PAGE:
Thursday, July 30, 2009

It has been a strange summer around these parts. Well, perhaps not strange. Just wet. Lots of wetness and sky liquid. And I actually don't mind it. (I only hate rain when school is in -- because the recesses are indoors. And they really need to burn off that energy -- outside -- so they don't get grumpy and restless and then 'splode, real good, about 1:15 in the afternoon when I'm trying to tell 'em about synonyms and antonyms and all that stuff.) Still, a few days of heat and sun would be welcome.

I mean, my tan sucks for starters. By the end of July, I usually resemble Skip Gates. But I'm looking more like that Crowley guy at the moment. (It was nice that the Beer Summit wasn't rained out. I was expecting muscle shirts and Speedos instead of shirts and ties, though.)


At least it is summer. And it's not cold. That's why there are candles and beer on the porch.

"Coming, dear."

Wednesday, July 29, 2009

I think I know why I'm always eager to get back to school in the fall. The clamor of voices in my head during the summer is absolutely fucking deafening. Every half-baked, half-formed character wants to be heard. I'm treated like an overworked stenographer. "Here, asshole, take this down," one of them tells me. A mid-forties (and as yet featureless) woman is yelling: "Listen to me! Are you listening?" Even the kids are lining up to have their stories recorded: "She called me an idiot so I bit her."

Llewellen: Hide the pens and stationery. And bring me another beer.

Monday, July 27, 2009

I meant to write something a week or so ago after hearing that Frank McCourt had died. But shit happens and I forgot. (That is occurring with alarming regularity these days.)


Want a good summer read? Pick up a copy of McCourt's Teacher Man.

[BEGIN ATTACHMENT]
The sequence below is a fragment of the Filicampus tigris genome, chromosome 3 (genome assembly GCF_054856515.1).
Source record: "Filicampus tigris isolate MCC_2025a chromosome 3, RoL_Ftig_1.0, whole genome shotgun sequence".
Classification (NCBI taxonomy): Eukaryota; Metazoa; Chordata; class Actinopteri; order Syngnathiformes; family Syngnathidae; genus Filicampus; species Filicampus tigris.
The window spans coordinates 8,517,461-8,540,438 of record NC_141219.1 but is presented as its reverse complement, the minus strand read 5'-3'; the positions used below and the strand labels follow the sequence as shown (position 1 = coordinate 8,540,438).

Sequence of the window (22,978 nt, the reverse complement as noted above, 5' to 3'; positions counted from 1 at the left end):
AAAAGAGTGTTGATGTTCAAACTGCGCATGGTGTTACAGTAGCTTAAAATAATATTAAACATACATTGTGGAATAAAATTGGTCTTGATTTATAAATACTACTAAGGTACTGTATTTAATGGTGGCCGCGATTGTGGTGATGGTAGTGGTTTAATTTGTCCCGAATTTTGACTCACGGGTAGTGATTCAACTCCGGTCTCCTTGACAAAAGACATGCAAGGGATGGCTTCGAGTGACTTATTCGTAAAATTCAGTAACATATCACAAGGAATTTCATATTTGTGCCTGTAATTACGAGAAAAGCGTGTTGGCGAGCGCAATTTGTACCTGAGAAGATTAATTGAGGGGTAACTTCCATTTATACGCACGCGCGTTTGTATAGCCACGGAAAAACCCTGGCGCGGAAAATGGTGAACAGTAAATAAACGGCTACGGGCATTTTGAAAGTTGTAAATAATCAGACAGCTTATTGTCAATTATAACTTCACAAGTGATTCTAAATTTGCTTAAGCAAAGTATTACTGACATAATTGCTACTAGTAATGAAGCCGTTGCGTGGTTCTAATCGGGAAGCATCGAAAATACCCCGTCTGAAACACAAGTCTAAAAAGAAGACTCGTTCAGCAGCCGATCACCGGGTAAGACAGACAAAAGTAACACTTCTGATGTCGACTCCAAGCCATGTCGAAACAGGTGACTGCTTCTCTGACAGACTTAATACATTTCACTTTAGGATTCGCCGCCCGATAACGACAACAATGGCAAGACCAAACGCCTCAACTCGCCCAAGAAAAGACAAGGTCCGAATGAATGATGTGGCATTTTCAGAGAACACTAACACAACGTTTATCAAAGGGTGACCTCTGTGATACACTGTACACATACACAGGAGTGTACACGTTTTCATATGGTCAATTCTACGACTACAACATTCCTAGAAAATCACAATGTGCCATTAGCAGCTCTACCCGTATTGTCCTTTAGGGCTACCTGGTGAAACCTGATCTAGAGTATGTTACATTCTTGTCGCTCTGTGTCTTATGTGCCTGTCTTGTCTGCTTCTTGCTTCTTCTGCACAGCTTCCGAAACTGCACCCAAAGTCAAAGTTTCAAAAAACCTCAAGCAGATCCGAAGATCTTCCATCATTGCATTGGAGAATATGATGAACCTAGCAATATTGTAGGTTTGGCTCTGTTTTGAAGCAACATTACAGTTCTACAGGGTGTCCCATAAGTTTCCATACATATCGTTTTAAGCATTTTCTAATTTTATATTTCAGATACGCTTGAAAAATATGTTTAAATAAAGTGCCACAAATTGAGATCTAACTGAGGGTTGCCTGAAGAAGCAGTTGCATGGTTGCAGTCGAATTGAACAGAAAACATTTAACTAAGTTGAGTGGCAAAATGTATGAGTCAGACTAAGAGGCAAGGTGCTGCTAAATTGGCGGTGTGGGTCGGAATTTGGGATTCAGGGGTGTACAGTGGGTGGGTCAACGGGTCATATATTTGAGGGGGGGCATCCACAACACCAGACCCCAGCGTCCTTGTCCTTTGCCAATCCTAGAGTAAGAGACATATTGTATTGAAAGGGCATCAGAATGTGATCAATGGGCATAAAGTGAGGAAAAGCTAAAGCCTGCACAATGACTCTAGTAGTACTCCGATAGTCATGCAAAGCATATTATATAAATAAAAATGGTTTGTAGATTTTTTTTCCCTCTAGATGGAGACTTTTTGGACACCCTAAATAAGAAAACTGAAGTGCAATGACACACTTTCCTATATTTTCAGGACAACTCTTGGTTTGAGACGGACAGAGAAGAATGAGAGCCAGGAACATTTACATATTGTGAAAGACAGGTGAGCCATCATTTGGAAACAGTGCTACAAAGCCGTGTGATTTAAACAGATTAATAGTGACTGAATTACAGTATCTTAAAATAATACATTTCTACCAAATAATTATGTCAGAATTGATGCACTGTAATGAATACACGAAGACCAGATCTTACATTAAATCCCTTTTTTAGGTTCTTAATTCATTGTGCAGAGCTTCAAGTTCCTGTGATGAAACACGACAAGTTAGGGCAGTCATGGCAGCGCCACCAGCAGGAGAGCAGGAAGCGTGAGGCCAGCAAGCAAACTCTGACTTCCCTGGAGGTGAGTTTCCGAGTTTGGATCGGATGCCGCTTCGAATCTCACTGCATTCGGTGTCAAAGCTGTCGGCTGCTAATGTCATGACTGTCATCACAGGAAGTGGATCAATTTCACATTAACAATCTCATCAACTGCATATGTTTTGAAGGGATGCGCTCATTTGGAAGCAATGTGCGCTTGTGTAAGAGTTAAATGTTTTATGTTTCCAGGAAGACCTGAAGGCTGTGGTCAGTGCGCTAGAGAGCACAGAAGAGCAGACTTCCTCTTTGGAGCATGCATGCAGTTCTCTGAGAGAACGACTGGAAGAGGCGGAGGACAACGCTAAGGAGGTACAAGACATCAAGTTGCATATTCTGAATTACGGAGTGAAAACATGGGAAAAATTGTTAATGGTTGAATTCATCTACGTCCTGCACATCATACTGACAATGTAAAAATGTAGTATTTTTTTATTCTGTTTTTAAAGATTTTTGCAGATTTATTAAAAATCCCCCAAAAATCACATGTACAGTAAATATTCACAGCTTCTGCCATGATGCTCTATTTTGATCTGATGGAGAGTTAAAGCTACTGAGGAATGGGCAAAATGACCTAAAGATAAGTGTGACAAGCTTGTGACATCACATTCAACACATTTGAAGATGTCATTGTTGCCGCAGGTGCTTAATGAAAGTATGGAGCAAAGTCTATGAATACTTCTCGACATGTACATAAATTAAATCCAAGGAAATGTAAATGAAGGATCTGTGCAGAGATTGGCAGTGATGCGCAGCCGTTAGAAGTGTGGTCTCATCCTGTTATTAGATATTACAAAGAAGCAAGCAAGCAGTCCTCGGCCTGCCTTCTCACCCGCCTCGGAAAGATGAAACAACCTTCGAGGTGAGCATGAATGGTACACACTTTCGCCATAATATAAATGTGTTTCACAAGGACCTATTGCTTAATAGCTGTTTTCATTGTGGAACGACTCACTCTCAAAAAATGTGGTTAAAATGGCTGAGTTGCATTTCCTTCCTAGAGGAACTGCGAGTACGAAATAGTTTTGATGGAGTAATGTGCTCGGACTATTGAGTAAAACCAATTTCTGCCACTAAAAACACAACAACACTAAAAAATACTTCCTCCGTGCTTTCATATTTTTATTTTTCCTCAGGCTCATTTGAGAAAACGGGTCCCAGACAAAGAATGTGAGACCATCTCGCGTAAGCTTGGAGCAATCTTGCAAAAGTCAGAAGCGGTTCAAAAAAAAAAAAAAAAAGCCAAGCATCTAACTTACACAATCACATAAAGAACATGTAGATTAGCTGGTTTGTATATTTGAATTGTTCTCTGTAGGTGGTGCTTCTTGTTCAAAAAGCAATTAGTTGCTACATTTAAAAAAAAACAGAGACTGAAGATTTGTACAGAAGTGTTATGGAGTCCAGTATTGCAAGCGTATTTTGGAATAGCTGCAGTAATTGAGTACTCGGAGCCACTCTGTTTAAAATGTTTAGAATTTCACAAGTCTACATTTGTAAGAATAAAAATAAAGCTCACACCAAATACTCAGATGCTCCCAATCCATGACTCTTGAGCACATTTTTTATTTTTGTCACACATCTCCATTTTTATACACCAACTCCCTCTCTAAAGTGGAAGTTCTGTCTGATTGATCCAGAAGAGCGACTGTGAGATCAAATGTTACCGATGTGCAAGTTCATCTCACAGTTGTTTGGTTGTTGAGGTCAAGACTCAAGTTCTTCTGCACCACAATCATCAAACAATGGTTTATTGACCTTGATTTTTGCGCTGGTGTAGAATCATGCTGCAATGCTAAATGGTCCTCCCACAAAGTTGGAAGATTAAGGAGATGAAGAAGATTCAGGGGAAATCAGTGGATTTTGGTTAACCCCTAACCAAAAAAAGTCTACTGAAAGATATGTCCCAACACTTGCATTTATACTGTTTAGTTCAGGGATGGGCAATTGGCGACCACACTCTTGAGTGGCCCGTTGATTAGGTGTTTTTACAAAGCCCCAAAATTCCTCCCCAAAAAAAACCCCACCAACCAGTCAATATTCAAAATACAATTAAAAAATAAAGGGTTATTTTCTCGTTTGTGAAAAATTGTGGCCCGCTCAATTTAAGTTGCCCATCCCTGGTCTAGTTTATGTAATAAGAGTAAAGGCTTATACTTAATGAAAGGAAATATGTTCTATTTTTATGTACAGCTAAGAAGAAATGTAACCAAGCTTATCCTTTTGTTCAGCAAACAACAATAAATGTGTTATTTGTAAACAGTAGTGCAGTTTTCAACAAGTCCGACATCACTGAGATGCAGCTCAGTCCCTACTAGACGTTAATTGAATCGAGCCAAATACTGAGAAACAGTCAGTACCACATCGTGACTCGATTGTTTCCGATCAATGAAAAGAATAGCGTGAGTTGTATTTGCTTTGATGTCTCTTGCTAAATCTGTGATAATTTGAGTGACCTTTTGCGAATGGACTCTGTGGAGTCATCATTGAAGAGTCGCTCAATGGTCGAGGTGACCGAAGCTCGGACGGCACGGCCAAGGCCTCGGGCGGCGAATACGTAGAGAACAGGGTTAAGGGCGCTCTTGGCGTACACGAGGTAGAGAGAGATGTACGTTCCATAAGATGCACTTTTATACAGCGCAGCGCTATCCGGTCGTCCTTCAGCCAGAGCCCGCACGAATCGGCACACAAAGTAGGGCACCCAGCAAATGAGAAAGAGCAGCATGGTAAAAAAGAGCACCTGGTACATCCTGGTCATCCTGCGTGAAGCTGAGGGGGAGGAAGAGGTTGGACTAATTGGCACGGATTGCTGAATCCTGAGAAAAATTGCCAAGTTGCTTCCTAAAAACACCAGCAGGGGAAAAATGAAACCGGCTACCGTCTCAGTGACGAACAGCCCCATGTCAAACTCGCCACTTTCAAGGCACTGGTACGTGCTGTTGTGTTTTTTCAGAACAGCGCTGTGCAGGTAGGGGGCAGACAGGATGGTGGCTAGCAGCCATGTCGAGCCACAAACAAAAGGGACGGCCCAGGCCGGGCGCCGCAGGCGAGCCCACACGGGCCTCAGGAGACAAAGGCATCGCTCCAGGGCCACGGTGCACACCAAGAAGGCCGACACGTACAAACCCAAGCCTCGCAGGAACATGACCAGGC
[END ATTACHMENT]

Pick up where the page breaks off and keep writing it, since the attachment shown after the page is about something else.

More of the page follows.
The book is for anyone who ever set foot inside a high school... for anyone who had a teacher that made a difference... for anyone who likes to read... for the pure joy of a story well told. (The episode of McCourt taking twenty-nine mouthy black girls on a field trip via the New York subway system to a movie theatre in Times Square in the late 1960's is priceless.)

This book should be read -- and reread -- by every teacher who plans on returning to the classroom in the fall. The book is all about teaching. All about kids. He shows how it's done, why one does it, and especially, why it's important.

"At the end of a school day you leave with a head filled with adolescent noises, their worries, their dreams. They follow you....
... You can tell when you've reached them or alienated them. It's chemistry. It's psychology. It's animal instinct. You are with the kids and, as long as you want to be a teacher, there's no escape. Don't expect help from the people who've escaped the classroom, the higher-ups. They're busy going to lunch and thinking higher thoughts. It's you and the kids. So, there's the bell. See you later. Find what you love and do it."


Class dismissed.

BTW (update): I've been writing, reading, grabbing some rays -- when the fucking rain stops, that is -- and drinking copious amounts of chilled imported beer. I think I'm finally happy. And if I croak tonight... no regrets. Not a one.

Saturday, July 25, 2009

I can't quite get my head around the yammering about 'preexisting conditions' (as it relates to American health care coverage by insurance companies.) For fuck's sake, we're made out of shit that breaks down. Everyone has some kind of preexisting condition. It's in your genes and in your immune system. It's in the water you drink, the air you breathe and the food you eat. Isn't that what insurance is supposed to be for... the eventual breakdown of body parts and delivery systems?

Well, if it all stays the same -- and it probably will -- at least America will have beaten back that whole 'socialized medicine' scare. Phew! Imagine: a commie bureaucrat getting between you and your doctor! (I gotta give the right-wing plonkers credit for that nugget. People seem to be swallowing it... well, more so than the medication they can't afford. Hey, listen: isn't that banjo music playing down there at the jamboree?)